There is a lot of talk recently about options vanna and we wanted to address some of these points here. The basic concept as applied to our SPX/SPY models can be distilled to this:
- When implied volatility (i.e. VIX) declines stocks go up
- When implied volatility increases stocks go down
Obviously there are many caveats and nuances here, but our goal is to relay the general concept. In general we mark options dealers are short puts, hedged with short underlying. When those puts increase in value due to an implied volatility increase that means dealers must short more to stay hedged. Obviously if implied volatility drops, put values decline and dealers may buy back short hedges. You can see on a large scale how this may tie into large market movements.
What Is Options Vanna
Vanna is typically defined as the change in option delta for a change in implied volatility. Usually it assumes a normalized form so as to show the change in delta for a 1% move in implied volatility. Call options have positive vanna, and puts have negative vanna.VolCube
Our S&P500 models assume dealers are long calls, and short puts. Therefore they are LONG VANNA. This infers that as implied volatility increases their LONG deltas are increasing. To hedge this, they must SHORT futures.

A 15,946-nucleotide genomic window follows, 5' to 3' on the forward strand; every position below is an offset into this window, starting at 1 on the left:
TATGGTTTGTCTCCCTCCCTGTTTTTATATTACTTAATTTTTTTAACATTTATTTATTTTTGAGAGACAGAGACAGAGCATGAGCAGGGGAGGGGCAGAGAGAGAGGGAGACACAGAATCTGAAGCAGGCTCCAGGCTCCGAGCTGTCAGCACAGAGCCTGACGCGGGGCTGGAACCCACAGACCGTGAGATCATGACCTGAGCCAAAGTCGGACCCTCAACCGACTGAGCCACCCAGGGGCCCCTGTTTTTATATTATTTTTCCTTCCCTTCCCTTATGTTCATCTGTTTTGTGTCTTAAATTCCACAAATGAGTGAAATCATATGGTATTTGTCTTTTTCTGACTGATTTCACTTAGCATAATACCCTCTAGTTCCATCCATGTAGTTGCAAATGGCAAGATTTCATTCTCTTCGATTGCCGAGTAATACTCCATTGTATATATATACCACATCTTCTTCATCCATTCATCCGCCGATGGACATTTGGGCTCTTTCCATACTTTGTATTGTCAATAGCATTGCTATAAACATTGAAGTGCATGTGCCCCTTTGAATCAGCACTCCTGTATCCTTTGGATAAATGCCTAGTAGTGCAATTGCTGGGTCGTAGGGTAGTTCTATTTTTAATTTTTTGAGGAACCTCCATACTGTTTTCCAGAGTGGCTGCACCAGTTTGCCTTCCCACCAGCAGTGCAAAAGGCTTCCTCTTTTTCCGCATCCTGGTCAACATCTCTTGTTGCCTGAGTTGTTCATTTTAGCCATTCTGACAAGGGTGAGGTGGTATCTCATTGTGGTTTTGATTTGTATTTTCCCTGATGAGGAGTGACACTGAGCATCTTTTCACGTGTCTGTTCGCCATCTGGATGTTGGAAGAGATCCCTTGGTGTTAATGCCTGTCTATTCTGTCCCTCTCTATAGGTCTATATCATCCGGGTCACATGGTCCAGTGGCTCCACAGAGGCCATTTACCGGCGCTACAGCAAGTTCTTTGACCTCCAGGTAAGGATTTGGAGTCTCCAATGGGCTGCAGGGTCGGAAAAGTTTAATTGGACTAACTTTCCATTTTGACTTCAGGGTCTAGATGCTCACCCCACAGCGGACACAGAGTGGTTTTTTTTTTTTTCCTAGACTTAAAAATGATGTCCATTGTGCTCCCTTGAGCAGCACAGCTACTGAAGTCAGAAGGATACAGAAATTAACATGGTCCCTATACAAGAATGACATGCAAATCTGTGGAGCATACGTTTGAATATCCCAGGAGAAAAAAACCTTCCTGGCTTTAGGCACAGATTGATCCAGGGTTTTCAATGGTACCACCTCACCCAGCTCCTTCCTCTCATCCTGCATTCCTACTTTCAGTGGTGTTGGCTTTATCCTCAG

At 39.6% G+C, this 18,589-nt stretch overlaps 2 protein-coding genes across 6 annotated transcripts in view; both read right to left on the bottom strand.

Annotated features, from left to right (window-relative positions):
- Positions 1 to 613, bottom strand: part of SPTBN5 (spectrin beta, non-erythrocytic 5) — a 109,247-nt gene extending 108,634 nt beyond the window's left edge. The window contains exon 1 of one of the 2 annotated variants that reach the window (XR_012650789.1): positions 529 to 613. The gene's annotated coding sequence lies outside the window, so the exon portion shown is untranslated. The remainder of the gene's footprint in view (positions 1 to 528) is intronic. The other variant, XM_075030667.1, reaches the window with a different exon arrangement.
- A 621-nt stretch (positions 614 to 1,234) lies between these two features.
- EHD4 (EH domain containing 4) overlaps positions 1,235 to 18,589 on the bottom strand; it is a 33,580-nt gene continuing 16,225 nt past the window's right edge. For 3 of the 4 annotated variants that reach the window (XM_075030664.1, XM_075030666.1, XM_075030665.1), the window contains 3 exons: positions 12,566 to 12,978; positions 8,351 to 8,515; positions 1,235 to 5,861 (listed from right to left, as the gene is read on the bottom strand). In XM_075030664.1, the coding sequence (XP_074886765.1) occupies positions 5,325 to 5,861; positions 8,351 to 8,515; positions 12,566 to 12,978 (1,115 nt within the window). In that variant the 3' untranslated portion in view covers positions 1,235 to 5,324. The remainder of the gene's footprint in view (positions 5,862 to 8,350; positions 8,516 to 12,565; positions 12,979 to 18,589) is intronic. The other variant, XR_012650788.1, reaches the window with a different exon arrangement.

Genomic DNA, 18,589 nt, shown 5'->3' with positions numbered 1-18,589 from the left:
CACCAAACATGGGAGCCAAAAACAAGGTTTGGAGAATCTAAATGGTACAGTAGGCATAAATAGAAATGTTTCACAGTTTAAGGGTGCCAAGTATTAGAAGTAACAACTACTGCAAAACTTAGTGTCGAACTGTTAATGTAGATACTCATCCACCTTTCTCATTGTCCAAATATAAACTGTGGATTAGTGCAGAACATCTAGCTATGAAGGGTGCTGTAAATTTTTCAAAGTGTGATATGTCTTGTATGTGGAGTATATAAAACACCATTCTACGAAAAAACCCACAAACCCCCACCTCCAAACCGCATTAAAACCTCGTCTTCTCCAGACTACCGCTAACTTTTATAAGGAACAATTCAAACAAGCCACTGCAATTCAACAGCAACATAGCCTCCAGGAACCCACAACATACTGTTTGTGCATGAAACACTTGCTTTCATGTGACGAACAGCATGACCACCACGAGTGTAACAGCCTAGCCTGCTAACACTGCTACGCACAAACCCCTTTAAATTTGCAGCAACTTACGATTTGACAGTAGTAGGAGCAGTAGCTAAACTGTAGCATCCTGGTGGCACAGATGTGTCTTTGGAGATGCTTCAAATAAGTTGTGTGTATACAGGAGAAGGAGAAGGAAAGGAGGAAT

Let’s take an example of a portfolio that is long calls, short puts, fully delta-hedged and vega neutral. This position will exhibit positive vanna, as both the long calls and short puts are vanna positive. Now, if the spot price is unchanged, it is true to say that the trader is not greatly concerned by her long vanna exposure. Whether implied vol rises or falls, he/she can simply re-hedge to maintain delta-neutrality with little or no profit and loss implications, since the spot price has not moved far, if at all, from where the original position was entered into.Now, however, consider two concurrent events; namely the implied volatility increases and the spot price falls. In this case, the trader is running into the short put position as implied volatility is rising, which is unfortunate. But things are compounded because he/she is also becoming longer delta in a falling market, due to positive vanna. The trader is long vanna; the implied volatility is rising, so the delta position increases. This is where you have double trouble.In short, vanna is a greater risk when multiple events occur.VOLCUBE